Two-hybrid system for detecting protein-protein interactions

BIOC/MCB 568 -- Fall 2010
John W. Little--University of Arizona

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The two-hybrid system is a useful way to detect proteins that interact with a protein you are studying. In general, it is used primarily for initial identification of interacting proteins, not for detailed characterization of the interaction. See here for more detail.

This system is based on the modular organization of many transcription factors (see figure). Many such proteins have two or more discrete structural and functional units, or domains (see here for caution about this way of thinking). The first protein to be used for this was the yeast protein GAL4; many later studies use the DNA-binding domain of the E. coli protein LexA. GAL4 has a DNA-binding domain (or DBD) and an activation domain (or AD). The structure of GAL4 complexed to its specific site (PDB file) is only of the first 65 amino acids, and comprises a minimal DBD; usually residues 1-100 or so are used.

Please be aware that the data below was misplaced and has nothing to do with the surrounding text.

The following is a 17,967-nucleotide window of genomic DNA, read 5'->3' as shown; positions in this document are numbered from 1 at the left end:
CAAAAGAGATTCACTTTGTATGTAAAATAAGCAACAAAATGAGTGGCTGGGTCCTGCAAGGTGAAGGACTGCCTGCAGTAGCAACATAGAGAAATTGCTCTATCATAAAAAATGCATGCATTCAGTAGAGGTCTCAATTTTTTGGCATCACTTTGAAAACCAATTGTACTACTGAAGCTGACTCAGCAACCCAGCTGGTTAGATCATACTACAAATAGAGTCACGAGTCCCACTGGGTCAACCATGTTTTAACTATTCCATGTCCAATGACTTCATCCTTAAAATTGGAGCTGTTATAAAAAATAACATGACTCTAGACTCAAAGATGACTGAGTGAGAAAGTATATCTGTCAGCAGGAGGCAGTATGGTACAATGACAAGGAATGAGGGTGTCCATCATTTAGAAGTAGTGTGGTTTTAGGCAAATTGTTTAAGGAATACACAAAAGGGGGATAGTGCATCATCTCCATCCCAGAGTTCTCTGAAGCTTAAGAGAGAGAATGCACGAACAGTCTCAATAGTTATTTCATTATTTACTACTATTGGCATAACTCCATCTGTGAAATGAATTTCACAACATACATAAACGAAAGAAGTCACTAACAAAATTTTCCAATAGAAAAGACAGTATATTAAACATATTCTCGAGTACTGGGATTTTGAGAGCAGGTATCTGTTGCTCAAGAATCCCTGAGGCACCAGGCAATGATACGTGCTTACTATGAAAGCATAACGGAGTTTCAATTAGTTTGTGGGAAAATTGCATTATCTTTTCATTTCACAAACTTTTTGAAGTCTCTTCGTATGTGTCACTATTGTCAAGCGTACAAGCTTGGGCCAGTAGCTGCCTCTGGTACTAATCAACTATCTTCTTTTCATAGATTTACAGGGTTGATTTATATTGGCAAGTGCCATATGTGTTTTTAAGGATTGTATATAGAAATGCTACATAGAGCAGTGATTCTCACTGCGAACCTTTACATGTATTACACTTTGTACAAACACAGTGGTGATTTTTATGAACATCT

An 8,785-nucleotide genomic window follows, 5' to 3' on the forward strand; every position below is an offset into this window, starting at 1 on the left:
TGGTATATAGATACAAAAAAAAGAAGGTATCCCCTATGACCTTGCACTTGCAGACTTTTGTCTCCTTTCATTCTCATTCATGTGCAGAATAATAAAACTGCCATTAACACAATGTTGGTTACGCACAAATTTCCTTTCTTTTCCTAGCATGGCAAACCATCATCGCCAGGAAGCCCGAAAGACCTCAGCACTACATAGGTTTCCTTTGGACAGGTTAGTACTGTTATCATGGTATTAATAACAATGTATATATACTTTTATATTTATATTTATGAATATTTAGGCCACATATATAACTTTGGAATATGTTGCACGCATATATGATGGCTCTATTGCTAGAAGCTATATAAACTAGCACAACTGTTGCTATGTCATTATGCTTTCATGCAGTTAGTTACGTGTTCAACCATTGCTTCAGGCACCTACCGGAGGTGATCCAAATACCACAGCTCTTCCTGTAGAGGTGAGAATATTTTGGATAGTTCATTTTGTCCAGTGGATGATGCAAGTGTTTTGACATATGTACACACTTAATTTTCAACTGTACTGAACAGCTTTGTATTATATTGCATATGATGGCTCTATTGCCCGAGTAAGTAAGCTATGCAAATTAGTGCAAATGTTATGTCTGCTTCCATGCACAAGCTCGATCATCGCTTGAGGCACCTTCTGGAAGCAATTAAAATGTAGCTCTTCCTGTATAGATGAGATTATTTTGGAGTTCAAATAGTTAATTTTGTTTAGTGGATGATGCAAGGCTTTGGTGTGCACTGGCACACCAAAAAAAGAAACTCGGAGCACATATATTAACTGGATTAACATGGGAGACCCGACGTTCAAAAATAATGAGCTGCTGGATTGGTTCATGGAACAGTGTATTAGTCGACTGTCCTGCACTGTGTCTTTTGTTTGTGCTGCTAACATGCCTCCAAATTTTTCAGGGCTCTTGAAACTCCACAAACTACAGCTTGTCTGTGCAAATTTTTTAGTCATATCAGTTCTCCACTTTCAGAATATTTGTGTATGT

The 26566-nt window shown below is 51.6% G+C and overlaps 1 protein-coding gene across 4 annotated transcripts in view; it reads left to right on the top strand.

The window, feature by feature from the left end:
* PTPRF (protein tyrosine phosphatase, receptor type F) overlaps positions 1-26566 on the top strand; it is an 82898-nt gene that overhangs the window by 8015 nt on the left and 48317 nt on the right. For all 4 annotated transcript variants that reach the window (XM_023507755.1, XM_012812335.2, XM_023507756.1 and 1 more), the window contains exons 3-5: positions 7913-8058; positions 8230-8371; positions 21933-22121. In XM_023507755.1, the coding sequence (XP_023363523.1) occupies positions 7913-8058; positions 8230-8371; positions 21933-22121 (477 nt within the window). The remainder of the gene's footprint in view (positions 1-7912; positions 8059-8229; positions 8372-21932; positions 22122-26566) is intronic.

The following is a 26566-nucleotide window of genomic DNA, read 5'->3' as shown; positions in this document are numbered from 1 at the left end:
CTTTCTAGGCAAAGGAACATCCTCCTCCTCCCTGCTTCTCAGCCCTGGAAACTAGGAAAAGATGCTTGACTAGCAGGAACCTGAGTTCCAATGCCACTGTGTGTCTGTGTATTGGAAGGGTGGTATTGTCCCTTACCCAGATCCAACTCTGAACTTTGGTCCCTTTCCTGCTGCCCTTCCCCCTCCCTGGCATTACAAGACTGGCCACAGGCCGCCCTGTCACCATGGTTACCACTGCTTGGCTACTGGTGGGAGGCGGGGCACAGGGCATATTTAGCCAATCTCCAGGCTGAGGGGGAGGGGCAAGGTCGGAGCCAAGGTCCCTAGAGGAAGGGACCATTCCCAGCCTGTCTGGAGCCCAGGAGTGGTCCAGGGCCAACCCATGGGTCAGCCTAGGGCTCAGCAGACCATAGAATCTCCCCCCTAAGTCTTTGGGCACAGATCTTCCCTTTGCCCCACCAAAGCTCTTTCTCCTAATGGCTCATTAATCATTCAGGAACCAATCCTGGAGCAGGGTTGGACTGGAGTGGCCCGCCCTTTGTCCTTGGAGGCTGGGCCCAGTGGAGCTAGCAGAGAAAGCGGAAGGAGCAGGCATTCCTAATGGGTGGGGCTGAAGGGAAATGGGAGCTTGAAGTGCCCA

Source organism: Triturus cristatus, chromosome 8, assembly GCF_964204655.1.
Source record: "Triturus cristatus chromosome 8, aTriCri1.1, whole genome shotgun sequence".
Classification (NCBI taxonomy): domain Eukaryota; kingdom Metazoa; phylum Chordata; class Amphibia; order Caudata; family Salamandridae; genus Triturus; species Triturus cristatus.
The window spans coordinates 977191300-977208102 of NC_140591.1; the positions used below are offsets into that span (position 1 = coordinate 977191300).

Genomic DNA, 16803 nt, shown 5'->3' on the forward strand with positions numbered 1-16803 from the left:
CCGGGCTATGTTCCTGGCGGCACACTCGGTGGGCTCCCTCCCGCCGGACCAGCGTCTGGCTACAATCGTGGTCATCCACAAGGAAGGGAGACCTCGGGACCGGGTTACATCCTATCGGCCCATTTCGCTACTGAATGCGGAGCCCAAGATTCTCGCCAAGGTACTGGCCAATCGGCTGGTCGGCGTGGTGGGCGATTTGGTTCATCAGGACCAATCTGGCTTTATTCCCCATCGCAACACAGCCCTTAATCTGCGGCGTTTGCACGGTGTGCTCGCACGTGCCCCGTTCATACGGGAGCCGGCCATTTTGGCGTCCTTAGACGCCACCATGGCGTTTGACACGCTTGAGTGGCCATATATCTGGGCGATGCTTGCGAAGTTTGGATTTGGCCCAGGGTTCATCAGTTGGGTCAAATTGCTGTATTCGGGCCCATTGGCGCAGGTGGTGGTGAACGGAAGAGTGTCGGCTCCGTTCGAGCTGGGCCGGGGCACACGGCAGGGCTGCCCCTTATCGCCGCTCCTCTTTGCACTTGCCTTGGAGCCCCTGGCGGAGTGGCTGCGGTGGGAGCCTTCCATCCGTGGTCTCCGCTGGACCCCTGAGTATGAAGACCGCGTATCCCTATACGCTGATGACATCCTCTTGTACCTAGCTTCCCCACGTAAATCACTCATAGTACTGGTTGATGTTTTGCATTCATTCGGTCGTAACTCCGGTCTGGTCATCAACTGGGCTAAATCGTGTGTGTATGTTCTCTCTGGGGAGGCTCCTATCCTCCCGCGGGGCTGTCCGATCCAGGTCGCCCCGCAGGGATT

When GAL4 binds to its cognate binding site, the activation domain is brought close to the promoter, allowing the activation domain to interact with the transcription machinery and resulting in activation of transcription. Typically a reporter gene, often lacZ, is used. Hence, there are standard reporter constructs, with variable numbers of binding sites and a reporter gene.

Now consider how these elements can be used to detect protein-protein interactions. Two types of hybrids are made:

DBD Hybrid: This hybrid contains the DBD fused to a protein of interest (often termed the "bait"). This fusion protein can bind to the DNA, but cannot activate transcription because the bait does not contain an activation function (if it does, this procedure will not work).

AD Hybrid: This hybrid contains the AD fused to another protein (often termed the "prey"). Usually, a recombinant DNA "library" is prepared in which genes for many different proteins are fused to the AD. Then both hybrid proteins are expressed in the same cell. Those expressing the reporter gene are identified and purified for further characterization.

Typically, libraries will contain large numbers of different clones (>106 different ones); a few of them will be able to interact with the bait. These few can then be recognized by their ability to turn on the reporter gene.

 

 
 

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BIOC/MCB 568 -- University of Arizona

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Last modified August 18, 2010
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